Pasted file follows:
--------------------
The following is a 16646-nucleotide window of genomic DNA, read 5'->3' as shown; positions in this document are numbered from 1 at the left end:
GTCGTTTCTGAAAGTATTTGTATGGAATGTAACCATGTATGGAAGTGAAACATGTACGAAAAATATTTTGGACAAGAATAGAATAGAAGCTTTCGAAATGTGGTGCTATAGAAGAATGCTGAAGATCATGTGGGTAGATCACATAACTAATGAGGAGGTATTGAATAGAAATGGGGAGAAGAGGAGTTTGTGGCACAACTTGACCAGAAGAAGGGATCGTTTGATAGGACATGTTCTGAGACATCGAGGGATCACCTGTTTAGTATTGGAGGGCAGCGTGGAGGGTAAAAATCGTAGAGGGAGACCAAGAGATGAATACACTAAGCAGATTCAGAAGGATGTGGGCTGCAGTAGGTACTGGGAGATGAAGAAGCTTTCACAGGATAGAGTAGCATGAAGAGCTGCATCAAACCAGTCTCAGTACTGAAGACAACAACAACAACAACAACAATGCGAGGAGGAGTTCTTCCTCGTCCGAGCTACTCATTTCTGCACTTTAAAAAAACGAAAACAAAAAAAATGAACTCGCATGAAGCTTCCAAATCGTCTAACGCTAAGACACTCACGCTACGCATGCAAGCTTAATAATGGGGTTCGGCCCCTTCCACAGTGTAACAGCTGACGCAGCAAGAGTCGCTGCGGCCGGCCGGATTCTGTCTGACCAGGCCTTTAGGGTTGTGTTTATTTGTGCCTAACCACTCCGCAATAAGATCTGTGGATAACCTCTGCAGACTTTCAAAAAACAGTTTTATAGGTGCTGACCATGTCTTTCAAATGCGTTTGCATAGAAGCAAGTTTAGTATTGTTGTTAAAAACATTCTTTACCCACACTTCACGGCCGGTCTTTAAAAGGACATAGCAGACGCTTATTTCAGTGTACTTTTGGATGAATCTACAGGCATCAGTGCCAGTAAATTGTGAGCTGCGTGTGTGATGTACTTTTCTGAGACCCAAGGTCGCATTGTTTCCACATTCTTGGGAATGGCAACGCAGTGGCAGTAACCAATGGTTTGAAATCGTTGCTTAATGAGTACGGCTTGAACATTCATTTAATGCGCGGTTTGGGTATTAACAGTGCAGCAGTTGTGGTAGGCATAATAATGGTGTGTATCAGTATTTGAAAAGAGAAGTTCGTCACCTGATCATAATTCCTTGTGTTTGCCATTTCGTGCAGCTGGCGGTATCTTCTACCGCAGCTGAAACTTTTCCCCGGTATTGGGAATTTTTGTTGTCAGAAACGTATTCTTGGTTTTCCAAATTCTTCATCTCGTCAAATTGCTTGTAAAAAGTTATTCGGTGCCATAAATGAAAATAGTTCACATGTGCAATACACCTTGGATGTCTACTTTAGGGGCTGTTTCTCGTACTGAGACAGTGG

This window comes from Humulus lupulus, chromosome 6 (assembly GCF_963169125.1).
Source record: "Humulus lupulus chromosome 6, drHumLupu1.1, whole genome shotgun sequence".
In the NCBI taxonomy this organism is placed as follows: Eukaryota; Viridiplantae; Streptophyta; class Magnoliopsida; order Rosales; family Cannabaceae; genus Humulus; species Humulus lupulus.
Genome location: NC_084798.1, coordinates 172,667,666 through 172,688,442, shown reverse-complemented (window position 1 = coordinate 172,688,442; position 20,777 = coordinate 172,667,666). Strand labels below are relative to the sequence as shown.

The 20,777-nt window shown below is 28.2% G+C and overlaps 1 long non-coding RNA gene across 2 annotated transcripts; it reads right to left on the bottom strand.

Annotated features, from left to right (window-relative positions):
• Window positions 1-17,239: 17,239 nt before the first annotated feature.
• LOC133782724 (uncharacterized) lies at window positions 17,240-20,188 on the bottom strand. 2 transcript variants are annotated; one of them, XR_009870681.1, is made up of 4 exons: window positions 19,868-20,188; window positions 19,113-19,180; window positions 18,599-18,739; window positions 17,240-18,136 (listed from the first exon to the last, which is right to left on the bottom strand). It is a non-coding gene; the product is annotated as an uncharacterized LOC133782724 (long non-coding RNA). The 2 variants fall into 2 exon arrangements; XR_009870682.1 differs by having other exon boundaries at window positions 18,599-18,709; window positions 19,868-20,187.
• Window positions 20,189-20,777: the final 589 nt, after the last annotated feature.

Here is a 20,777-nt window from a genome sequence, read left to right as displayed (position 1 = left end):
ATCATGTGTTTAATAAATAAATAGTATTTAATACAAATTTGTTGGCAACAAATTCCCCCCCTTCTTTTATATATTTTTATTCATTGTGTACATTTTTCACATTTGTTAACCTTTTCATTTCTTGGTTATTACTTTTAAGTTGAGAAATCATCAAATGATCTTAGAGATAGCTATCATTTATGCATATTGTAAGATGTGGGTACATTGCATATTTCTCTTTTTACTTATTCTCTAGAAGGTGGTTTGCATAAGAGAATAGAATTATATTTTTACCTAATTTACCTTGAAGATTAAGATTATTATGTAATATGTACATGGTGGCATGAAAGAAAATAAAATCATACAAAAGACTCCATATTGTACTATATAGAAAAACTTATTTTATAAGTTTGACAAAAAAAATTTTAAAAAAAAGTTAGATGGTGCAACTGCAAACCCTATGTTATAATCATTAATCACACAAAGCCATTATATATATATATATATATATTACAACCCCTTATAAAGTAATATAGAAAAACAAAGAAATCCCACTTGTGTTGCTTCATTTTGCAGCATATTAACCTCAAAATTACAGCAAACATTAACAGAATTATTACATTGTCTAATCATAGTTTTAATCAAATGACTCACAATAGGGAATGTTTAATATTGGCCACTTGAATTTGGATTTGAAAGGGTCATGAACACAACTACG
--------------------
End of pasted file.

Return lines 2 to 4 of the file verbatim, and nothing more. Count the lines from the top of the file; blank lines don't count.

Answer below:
GTCGTTTCTGAAAGTATTTGTATGGAATGTAACCATGTATGGAAGTGAAACATGTACGAAAAATATTTTGGACAAGAATAGAATAGAAGCTTTCGAAATGTGGTGCTATAGAAGAATGCTGAAGATCATGTGGGTAGATCACATAACTAATGAGGAGGTATTGAATAGAAATGGGGAGAAGAGGAGTTTGTGGCACAACTTGACCAGAAGAAGGGATCGTTTGATAGGACATGTTCTGAGACATCGAGGGATCACCTGTTTAGTATTGGAGGGCAGCGTGGAGGGTAAAAATCGTAGAGGGAGACCAAGAGATGAATACACTAAGCAGATTCAGAAGGATGTGGGCTGCAGTAGGTACTGGGAGATGAAGAAGCTTTCACAGGATAGAGTAGCATGAAGAGCTGCATCAAACCAGTCTCAGTACTGAAGACAACAACAACAACAACAACAATGCGAGGAGGAGTTCTTCCTCGTCCGAGCTACTCATTTCTGCACTTTAAAAAAACGAAAACAAAAAAAATGAACTCGCATGAAGCTTCCAAATCGTCTAACGCTAAGACACTCACGCTACGCATGCAAGCTTAATAATGGGGTTCGGCCCCTTCCACAGTGTAACAGCTGACGCAGCAAGAGTCGCTGCGGCCGGCCGGATTCTGTCTGACCAGGCCTTTAGGGTTGTGTTTATTTGTGCCTAACCACTCCGCAATAAGATCTGTGGATAACCTCTGCAGACTTTCAAAAAACAGTTTTATAGGTGCTGACCATGTCTTTCAAATGCGTTTGCATAGAAGCAAGTTTAGTATTGTTGTTAAAAACATTCTTTACCCACACTTCACGGCCGGTCTTTAAAAGGACATAGCAGACGCTTATTTCAGTGTACTTTTGGATGAATCTACAGGCATCAGTGCCAGTAAATTGTGAGCTGCGTGTGTGATGTACTTTTCTGAGACCCAAGGTCGCATTGTTTCCACATTCTTGGGAATGGCAACGCAGTGGCAGTAACCAATGGTTTGAAATCGTTGCTTAATGAGTACGGCTTGAACATTCATTTAATGCGCGGTTTGGGTATTAACAGTGCAGCAGTTGTGGTAGGCATAATAATGGTGTGTATCAGTATTTGAAAAGAGAAGTTCGTCACCTGATCATAATTCCTTGTGTTTGCCATTTCGTGCAGCTGGCGGTATCTTCTACCGCAGCTGAAACTTTTCCCCGGTATTGGGAATTTTTGTTGTCAGAAACGTATTCTTGGTTTTCCAAATTCTTCATCTCGTCAAATTGCTTGTAAAAAGTTATTCGGTGCCATAAATGAAAATAGTTCACATGTGCAATACACCTTGGATGTCTACTTTAGGGGCTGTTTCTCGTACTGAGACAGTGG

This window comes from Humulus lupulus, chromosome 6 (assembly GCF_963169125.1).
Source record: "Humulus lupulus chromosome 6, drHumLupu1.1, whole genome shotgun sequence".